Hypericum Species, Shrubby St. Johns Wort, Cinnamon Stick, St. Johnswort

Hypericum prolificum

Family: Clusiaceae
Genus: Hypericum (hy-PER-ee-kum) (Info)
Species: prolificum (pro-LIF-ih-kum) (Info)
Synonym:Hypericum spathulatum



Foliage Color:

Unknown - Tell us

Bloom Characteristics:

This plant is attractive to bees, butterflies and/or birds

Water Requirements:

Drought-tolerant; suitable for xeriscaping

Average Water Needs; Water regularly; do not overwater

Where to Grow:

Unknown - Tell us


12-18 in. (30-45 cm)

18-24 in. (45-60 cm)

24-36 in. (60-90 cm)

36-48 in. (90-120 cm)

4-6 ft. (1.2-1.8 m)


12-15 in. (30-38 cm)

15-18 in. (38-45 cm)

18-24 in. (45-60 cm)

24-36 in. (60-90 cm)

36-48 in. (90-120 cm)


USDA Zone 3a: to -39.9 C (-40 F)

USDA Zone 3b: to -37.2 C (-35 F)

USDA Zone 4a: to -34.4 C (-30 F)

USDA Zone 4b: to -31.6 C (-25 F)

USDA Zone 5a: to -28.8 C (-20 F)

USDA Zone 5b: to -26.1 C (-15 F)

USDA Zone 6a: to -23.3 C (-10 F)

USDA Zone 6b: to -20.5 C (-5 F)

USDA Zone 7a: to -17.7 C (0 F)

USDA Zone 7b: to -14.9 C (5 F)

USDA Zone 8a: to -12.2 C (10 F)

USDA Zone 8b: to -9.4 C (15 F)

Sun Exposure:

Sun to Partial Shade


Parts of plant are poisonous if ingested

Bloom Color:

Bright Yellow

Bloom Time:

Late Spring/Early Summer

Mid Summer




Provides winter interest

Other details:

Unknown - Tell us

Soil pH requirements:

6.1 to 6.5 (mildly acidic)

6.6 to 7.5 (neutral)

Patent Information:


Propagation Methods:

Unknown - Tell us

Seed Collecting:

Unknown - Tell us


This plant has been said to grow in the following regions:

Florence, Alabama

Deer, Arkansas

Dyer, Arkansas

Romeoville, Illinois

Baldwin City, Kansas

Piedmont, Missouri

Troy, Montana

Geneva, New York

Lakewood, Ohio

Stilwell, Oklahoma

Boring, Oregon

Columbia, South Carolina

Memphis, Tennessee

Sweetwater, Tennessee

Dallas, Texas

Fredericksburg, Texas

Sugar Land, Texas

Arlington, Virginia

Blacksburg, Virginia

Springfield, Virginia

Seattle, Washington (2 reports)

Liberty, West Virginia

show all

Gardeners' Notes:


On Jul 28, 2016, Rickwebb from Downingtown, PA wrote:

I haven't seen this species in the wild yet, but I have seen a few planted in landscapes in the Chicago, IL area. I think some more fancy cultivars of similar species are more popular in the regular nursery trade. Its native range is from east Texas up to central Iowa and southern Wisconsin over to the coast of Massachusetts back down the Appalachian Region to east TX. I've seen some good-looking plants that are good for regular landscapes, or it is a native plant also good for naturalistic landscapes. When they get older they need some good pruning in early spring to remove any dead or too large stems.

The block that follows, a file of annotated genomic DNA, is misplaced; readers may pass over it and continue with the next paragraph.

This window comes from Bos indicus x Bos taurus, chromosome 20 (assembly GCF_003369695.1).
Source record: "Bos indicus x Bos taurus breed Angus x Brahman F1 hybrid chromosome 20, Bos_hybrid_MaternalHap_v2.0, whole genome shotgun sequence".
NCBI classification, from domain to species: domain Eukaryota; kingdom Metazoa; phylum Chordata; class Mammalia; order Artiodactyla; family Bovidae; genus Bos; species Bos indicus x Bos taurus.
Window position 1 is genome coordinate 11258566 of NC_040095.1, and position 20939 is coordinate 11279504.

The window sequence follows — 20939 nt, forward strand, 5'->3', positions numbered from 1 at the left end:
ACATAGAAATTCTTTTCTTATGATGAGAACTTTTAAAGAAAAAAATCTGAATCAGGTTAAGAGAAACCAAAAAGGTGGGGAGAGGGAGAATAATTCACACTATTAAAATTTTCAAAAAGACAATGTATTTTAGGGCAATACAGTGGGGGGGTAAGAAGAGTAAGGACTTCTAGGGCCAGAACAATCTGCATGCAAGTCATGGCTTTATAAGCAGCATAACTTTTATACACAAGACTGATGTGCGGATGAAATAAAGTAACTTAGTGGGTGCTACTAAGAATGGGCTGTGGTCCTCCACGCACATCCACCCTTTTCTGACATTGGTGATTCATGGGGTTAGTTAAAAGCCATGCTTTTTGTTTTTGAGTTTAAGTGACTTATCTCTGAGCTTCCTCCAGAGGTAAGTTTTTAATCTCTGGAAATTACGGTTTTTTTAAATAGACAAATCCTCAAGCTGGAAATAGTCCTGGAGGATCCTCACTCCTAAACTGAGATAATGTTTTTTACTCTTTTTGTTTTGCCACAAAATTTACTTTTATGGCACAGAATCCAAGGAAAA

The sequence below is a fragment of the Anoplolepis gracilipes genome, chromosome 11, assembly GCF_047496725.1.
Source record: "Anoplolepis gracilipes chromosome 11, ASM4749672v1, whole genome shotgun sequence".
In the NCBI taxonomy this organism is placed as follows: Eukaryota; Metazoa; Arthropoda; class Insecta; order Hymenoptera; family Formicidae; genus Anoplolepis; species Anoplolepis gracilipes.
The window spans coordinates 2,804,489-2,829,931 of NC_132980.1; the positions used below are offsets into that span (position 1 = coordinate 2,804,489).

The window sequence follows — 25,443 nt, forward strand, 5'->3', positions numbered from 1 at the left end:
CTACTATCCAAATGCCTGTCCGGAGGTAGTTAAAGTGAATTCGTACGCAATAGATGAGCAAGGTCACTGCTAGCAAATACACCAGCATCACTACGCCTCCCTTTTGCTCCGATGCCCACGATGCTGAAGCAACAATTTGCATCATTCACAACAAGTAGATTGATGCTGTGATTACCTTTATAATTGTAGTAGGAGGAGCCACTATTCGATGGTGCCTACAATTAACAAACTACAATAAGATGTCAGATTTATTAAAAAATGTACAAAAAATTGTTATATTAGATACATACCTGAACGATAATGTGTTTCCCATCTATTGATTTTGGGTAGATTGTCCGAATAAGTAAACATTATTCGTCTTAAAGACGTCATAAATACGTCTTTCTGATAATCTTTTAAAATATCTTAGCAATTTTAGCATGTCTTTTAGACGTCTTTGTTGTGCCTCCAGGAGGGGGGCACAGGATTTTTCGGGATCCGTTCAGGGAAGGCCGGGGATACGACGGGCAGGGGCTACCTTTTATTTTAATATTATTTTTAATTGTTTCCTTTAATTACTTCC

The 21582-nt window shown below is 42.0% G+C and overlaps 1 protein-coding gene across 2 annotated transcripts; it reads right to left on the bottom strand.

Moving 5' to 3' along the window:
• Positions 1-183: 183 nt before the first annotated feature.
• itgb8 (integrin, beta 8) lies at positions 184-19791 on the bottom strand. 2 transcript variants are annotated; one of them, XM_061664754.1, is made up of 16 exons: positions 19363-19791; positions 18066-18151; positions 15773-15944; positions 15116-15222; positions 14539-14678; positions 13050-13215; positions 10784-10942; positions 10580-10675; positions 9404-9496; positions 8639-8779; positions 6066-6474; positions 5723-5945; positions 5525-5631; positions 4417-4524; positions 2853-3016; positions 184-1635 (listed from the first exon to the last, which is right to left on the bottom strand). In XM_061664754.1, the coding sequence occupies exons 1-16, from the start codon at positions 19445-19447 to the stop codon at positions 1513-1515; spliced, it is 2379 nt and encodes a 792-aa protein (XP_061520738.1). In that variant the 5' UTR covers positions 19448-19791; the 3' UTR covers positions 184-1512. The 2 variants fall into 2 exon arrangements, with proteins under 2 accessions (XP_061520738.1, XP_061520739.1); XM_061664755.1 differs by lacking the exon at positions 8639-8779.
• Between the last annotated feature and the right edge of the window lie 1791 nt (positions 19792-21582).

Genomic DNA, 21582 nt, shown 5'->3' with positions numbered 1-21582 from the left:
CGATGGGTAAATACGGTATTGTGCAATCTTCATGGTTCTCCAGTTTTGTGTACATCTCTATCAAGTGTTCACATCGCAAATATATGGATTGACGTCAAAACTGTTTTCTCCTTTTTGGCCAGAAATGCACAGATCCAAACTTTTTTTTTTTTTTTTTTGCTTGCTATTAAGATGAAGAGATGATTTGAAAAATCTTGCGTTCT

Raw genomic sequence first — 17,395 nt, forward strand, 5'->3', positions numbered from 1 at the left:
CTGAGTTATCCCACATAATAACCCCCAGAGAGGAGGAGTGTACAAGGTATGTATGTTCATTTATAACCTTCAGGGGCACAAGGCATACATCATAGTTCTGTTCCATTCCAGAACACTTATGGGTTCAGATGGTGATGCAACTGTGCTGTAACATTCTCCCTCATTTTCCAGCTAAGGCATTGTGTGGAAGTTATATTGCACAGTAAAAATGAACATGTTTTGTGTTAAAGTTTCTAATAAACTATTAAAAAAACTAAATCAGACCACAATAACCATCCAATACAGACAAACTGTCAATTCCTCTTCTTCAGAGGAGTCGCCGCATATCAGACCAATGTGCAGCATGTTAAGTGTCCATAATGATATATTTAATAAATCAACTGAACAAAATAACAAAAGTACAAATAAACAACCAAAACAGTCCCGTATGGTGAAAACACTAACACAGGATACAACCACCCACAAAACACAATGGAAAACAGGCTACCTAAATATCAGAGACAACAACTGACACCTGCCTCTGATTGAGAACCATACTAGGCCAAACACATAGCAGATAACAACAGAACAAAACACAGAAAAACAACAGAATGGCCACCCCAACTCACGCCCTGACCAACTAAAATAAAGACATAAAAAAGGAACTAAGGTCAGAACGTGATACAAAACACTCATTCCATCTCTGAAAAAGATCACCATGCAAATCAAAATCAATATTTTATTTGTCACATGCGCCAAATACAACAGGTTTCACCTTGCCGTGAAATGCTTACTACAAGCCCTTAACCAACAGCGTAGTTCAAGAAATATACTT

On Jul 23, 2015, CarmenR3 from Blacksburg, VA wrote:

I found this plant growing well and abundantly in the wild on the roadside edges in the Jefferson National Forest, Montgomery County, Virginia.


On Oct 1, 2009, standinntherain from Liberty, WV (Zone 6b) wrote:

The flowers of the plant are used to treat depression, anxiety, and insomnia. :) Pretty and useful!


On May 25, 2009, lasagnelady from Memphis, TN (Zone 7b) wrote:

Well suited to the variable climate in Memphis, TN. A recommended native plant for use in West TN by the Tennessee Exotic Pest Plant Council.


On Sep 21, 2008, stumpenursery from Florence, AL wrote:

Great plant, bees and butterflies love it. Low Maint. and drought tolerant.


On May 31, 2006, knolan from Sugar Land, TX (Zone 9a) wrote:

I've had mine for about 3 years and it is a beautiful shrub. It blooms for about a month and a half during the summer in full Texas sun!


On Jan 18, 2005, Toxicodendron from Piedmont, MO (Zone 6a) wrote:

We are fortunate to have Shrubby St. John's Wort as a native plant in our area of Southeast Missouri. It has woody stems and ranges from 2 to 5 feet tall and wide in our climate. It blooms from June to September; in sun to part shade; dry or wet soil.

This plant is a good nectar source for bees, and is attractive enough to incorporate into the landscape.


On Aug 15, 2004, neogard from Toronto,
Canada wrote:

I have a large hypericum prolificum in my front garden. I'm just identifying it now from your picture. I haven't seen another one anywhere. It's probably been there since the house was built in 1949. It is very contained, I have other shrubs that spread much faster and further than this one. Everyone comments on how pretty the flowers are. It doesn't need much care. The soil in my area is quite sandy since I'm very close to Lake Ontario. I trimmed it back last year, but didn't have to this year (I've only been in the house 2 years). Hard to believe this is a weed.


On Jul 29, 2003, vagardener from Springfield, VA wrote:

I planted two of these shrubs a couple of years ago between some azaleas to provide summer color. They are thriving in almost full sun. They did not overwinter well this year, and I thought they were lost. They came back very strongly after I severely pruned them back to the ground. They require very little maintenance, except a good haircut in the spring.